One of the most fascinating things about living in Czech Republic is the incredible variety of beautiful venues for weddings. Including historical churches, amazing cathedrals, romantic vintage houses, and my personal favorite venues: Castles!
Czech Republic has more than 2000 castles and chateaux!!! Every single of them with their particular magic!
Let’s see few of the most famous castles for weddings:
- Castle Hluboká: is situated in Hluboká nad Vltavou and considered one of the most beautiful castles of the Czech Republic.The chateau of Hluboká was originally founded as a guarding castle in the mid 13th century by the Kings of Bohemia, and being royal property, it was frequently forfeited. Several aristocratic families took turns owning it. In 1661, Jan Adolf I of Schwarzenberg bought Hluboká. The Schwarzenbergs lived in Hluboká until the end of 1939, when the last owner Dr. Adolf emigrated overseas to escape from the Nazis. They lost their property once for all through a special Act, Lex Schwarzenberg in 1947. The Schwarzenbergs twice rebuilt the chateau of Hluboká, first in the early 18thcentury in the Baroque style, and later, in romantic neo-Gothic style including a re-arrangement of the park and the surrounding countryside. The rebuilding was influenced by the journeys of the then owner, Prince Jan Adolf II of Schwarzenberg and his spouse Princess Eleonore, née Princess of Liechtenstein, to England. Hluboká Castle is a National Cultural Monument of the Czech Republic.
2. Troja Palace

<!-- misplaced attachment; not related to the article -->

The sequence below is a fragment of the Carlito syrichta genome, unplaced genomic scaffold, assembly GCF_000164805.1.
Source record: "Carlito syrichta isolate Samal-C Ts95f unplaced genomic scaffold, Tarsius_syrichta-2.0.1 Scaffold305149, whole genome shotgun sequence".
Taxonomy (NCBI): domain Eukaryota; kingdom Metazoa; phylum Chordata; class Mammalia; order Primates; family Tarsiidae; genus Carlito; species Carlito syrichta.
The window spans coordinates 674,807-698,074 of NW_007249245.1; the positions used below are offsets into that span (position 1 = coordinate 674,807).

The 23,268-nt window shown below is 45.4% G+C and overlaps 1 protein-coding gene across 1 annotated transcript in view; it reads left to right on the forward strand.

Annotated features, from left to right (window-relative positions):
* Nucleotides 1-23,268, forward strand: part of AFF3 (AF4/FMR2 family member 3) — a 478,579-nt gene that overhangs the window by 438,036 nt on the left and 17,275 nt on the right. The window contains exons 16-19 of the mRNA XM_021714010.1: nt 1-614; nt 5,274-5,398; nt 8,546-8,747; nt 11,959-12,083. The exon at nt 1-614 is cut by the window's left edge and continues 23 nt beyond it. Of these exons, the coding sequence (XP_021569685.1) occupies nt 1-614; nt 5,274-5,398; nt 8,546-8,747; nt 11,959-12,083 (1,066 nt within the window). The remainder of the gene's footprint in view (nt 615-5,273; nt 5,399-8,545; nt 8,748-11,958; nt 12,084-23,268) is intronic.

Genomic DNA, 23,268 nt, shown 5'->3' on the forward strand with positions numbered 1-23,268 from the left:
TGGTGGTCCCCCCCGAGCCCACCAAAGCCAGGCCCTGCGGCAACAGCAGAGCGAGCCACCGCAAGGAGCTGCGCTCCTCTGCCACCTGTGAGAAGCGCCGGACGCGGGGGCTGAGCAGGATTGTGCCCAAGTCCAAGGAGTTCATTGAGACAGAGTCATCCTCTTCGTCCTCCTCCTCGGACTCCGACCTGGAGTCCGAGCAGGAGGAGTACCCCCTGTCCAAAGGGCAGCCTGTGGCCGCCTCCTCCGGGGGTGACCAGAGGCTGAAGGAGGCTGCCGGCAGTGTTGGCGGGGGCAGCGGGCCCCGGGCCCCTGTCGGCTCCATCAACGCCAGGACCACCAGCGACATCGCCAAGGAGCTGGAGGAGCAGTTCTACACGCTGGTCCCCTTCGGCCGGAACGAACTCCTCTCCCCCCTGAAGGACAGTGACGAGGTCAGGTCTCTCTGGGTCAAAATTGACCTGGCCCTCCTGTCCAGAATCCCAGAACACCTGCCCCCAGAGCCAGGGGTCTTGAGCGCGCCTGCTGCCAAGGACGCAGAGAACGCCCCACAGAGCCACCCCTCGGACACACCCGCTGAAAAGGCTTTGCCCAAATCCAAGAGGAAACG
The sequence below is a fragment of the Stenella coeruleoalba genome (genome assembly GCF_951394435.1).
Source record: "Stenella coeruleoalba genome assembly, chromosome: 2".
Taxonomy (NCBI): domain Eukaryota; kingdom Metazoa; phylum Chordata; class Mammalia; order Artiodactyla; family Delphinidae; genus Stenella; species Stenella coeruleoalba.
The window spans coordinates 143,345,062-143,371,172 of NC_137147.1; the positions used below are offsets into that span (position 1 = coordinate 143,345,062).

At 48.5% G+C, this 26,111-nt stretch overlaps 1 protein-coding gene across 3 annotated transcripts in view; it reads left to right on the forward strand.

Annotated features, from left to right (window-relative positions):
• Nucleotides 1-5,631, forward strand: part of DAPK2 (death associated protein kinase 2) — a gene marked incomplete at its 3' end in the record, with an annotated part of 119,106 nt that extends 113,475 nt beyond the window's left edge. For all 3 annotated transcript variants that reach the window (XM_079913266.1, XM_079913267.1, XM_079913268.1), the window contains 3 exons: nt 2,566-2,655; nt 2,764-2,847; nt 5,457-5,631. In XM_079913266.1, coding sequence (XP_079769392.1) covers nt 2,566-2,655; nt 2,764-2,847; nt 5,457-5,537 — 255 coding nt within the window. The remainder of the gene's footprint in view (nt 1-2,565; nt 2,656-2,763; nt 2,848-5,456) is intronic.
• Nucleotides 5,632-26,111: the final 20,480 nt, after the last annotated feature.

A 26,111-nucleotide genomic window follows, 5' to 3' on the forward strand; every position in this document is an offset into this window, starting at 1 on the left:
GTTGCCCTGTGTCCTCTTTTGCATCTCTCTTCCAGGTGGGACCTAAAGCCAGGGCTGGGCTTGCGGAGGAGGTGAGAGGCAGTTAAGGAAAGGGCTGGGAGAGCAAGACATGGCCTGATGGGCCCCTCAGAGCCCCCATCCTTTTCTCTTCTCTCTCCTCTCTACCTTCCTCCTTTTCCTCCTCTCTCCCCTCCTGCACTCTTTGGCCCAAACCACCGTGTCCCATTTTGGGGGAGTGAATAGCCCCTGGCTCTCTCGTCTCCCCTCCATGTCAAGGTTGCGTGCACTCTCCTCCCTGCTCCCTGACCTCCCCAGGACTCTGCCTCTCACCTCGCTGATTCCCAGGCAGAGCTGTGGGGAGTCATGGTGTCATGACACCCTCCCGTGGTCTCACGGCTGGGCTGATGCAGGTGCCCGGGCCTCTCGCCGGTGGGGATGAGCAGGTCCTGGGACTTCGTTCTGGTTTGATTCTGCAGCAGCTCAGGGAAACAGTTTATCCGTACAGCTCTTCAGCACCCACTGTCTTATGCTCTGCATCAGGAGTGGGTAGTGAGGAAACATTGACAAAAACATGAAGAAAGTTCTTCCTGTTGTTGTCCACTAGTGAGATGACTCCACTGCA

Troja Palace is a luxurious Baroque chateau surrounded by beautiful gardens and vineyards, located in Troja, Prague’s north-west borough. It was built for the Counts of Sternberg from 1679 to 1691. The palace is owned by the city of Prague and hosts the 19th century Czech art collections of the City Gallery.
3. Karlstejn Castle
High Gothic castle founded in 1348. It was built by Czech King and Roman Emperor Charles IV as a place for safekeeping of the royal treasures, especially Charles’s collection of holy relics and the coronation jewels of the Roman Empire. The present appearance of the castle comes from the last reconstruction, which was carried out in the puristic neo-Gothic style by architect Josef Mocker at the end of the 19th century.
4. Lednice Castle
The palace of Lednice began its life as a Renaissance villa; in the 17th century it became a summer residence of the ruling Princes of Liechtenstein. The estate house – designed and furbished by baroque architects Johann Bernhard Fischer von Erlach, Domenico Martinelli, and Anton Johan Ospel – proclaimed rural luxury on the grandest scale. In 1846–58 it was extensively rebuilt in a Neo-Gothic style under the supervision of Georg Wingelmüller.
The surrounding park is laid out in an English garden style and contains a range of Romantic follies by Joseph Hardtmuth, including the artificial ruins of a medieval castle on the bank of the Thaya/Dyje River (1801) and a solitary sixty-meter minaret, reputedly the tallest outside the Muslim world at the time of its construction (1797–1804).
So, What do you think? Which one is your favorite? Share with us!